And you know what? There is a surprise at the end. Emotions follow actions. Indeed. When you love someone in a sense of taking selfless care of this person, emotions of sympathy will follow. It works like this.
Wherever you invest your time, your energy, your resources, your heart, you get attached to it. It becomes more and more important part of your life. When you put your heart into serving one who acts like your enemy, after a while you will also feel affection towards this person. Our emotions follow our actions.
Pray for those who persecute you! You see, they are really your fallen brothers and sisters. They have been captured by our common enemy and now they are compelled to act against us. What we have to do, is to pray for their liberation from this bondage to sin and devil.
As soon as it happens, they are our beloved fellows brothers and sisters. Perhaps we’ll spend eternity together with them. This is how our Father sees all of us. This is how Jesus sees us. This is how our God wants us to see this world.
To see how it really is. Very good as God’s creation, totally corrupted by sin, and in desperate need of restoration. By our love and prayers we are called to be God’s co-workers, restoring His fallen creation.
Now we come to our last point. How can we do it? It is so much against what we feel and desire. Don’t resist evil, love your enemies! Even when the logic of these commands has been explained to us, it still doesn’t make things much easier. We can’t command our reaction, feelings, desires to be different.
We can’t, that’s true. But there is One, who can change us. By the power of the Holy Spirit. We all have been and partly still are enemies of God. Enemies of Jesus. Every time when we act against His will, every time we don’t live according His commands, we essentially act against Him. Our actions then destroy the goodness of His creation.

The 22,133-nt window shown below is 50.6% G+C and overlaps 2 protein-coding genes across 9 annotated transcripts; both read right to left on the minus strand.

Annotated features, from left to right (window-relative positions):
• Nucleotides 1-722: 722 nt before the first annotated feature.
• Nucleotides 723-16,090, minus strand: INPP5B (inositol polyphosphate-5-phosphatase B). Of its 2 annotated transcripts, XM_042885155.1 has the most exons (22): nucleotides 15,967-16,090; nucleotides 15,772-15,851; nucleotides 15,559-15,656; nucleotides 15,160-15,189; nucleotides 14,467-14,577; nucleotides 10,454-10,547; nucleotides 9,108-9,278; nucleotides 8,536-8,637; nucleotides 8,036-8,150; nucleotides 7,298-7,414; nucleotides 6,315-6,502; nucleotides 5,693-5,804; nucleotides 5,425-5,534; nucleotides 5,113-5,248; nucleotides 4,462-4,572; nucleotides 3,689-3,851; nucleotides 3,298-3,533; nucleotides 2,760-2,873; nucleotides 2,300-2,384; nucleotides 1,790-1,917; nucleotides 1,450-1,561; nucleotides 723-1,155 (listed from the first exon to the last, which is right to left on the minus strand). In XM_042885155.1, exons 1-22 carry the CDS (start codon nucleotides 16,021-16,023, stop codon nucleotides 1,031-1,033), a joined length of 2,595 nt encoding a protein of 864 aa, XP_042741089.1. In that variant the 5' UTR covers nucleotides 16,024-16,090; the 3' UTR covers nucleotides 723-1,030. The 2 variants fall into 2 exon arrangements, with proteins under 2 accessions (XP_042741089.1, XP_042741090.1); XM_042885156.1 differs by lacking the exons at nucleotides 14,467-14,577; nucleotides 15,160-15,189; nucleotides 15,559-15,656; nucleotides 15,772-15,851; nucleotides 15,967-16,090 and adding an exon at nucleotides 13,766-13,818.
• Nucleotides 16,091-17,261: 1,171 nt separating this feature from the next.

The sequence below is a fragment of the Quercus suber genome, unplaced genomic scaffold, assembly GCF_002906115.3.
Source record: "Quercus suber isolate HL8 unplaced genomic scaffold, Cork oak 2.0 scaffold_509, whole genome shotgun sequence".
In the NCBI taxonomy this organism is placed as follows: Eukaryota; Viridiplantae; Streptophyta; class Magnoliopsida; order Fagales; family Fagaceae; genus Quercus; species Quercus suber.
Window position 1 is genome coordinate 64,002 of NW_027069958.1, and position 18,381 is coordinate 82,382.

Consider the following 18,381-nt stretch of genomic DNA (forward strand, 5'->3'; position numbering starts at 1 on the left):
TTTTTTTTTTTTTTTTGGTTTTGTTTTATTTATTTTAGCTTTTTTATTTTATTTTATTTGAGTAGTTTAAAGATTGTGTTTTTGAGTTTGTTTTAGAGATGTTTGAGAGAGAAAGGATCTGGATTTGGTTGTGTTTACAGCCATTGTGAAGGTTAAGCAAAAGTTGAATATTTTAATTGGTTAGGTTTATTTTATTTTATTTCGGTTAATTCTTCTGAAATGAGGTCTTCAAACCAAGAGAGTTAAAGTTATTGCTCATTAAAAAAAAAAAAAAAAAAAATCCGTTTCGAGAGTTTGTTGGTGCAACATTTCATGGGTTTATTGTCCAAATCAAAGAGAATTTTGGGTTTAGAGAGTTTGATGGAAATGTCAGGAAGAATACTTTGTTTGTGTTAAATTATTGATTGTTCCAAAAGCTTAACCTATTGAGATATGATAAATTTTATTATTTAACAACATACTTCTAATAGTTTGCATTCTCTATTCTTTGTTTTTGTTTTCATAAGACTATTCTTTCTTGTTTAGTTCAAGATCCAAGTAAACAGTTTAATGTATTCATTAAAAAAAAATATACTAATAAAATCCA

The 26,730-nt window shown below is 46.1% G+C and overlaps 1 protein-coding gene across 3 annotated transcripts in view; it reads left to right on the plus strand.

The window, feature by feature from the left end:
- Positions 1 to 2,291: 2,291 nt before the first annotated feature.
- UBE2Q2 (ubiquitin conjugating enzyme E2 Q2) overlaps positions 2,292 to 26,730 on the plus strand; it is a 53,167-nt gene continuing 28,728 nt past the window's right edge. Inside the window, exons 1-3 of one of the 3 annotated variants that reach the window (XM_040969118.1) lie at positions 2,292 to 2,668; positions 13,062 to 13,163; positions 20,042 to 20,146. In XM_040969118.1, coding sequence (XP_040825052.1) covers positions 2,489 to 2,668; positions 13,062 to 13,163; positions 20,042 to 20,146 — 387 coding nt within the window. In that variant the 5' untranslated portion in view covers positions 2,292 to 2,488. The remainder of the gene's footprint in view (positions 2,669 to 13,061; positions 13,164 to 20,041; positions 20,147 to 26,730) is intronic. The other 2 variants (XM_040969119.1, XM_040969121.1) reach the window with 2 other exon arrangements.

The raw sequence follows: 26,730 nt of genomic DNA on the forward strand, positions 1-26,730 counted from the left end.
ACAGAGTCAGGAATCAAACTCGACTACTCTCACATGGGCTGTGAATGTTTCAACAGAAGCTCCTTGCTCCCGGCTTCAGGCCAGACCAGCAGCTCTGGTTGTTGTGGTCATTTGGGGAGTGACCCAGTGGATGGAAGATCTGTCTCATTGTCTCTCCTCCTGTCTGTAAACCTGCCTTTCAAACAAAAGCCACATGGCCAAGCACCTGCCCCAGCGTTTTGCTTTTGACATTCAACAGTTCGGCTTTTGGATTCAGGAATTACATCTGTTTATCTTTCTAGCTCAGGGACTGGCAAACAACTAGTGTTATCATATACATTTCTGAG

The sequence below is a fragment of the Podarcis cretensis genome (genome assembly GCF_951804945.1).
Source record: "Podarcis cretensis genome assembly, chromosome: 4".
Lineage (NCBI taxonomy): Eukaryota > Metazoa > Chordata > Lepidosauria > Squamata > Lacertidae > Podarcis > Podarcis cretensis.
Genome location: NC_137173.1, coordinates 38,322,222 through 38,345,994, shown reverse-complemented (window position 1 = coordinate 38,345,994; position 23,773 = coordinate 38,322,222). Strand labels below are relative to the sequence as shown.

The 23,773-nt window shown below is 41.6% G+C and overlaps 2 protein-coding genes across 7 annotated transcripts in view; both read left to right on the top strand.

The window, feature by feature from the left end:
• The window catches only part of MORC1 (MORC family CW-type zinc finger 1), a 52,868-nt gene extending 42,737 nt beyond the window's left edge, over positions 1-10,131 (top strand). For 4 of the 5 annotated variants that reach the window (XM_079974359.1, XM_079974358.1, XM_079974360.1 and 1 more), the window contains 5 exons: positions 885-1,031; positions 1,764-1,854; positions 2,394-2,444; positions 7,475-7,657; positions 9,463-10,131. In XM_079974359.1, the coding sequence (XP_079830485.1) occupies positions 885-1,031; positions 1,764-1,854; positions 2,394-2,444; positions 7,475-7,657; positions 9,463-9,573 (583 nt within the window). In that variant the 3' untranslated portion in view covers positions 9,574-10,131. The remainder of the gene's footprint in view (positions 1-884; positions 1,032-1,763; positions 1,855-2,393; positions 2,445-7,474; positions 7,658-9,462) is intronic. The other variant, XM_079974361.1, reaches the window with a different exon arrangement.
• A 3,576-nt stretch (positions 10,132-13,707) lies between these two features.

When we are angry, when we don’t see others as Jesus sees them, when we are unforgiving, jealous, insensitive, coveting, hesitant to love others, we act like enemies of Jesus. And we do it so often…
How does He respond? By repaying with evil? Or ‘eye for an eye’? None of these. He takes our sins, our evil action upon Himself and stops the evil. He overcomes our evil with His goodness. He loves us, He prays the Father for us.
We wouldn’t stand a chance if God the Father decided to be just with us, instead of being gracious and forgiving. But He sees us with all the wonderful potential we have, and he patiently works with us trying to shape us to be the best us possible.
His love towards you doesn’t know limits. Our Father in heaven is perfect. Whatever often we fail Him, He keeps encouraging us saying: “You are my beloved child.”
And Jesus, He keeps coming to us in His Supper. He gave His life for us, and now He keeps feeding us His holy and life giving body and blood. That’s how He repays us, by loving us unconditionally.
When you experience this kind of sacrificial love, it indeed purifies the soul. It helps us to be different, it helps us to overcome our self-centredness, to love our enemies, and to pray for them. Let’s go and do as our Lord has taught us, not by our own power, but by God’s grace and help of the Holy Spirit.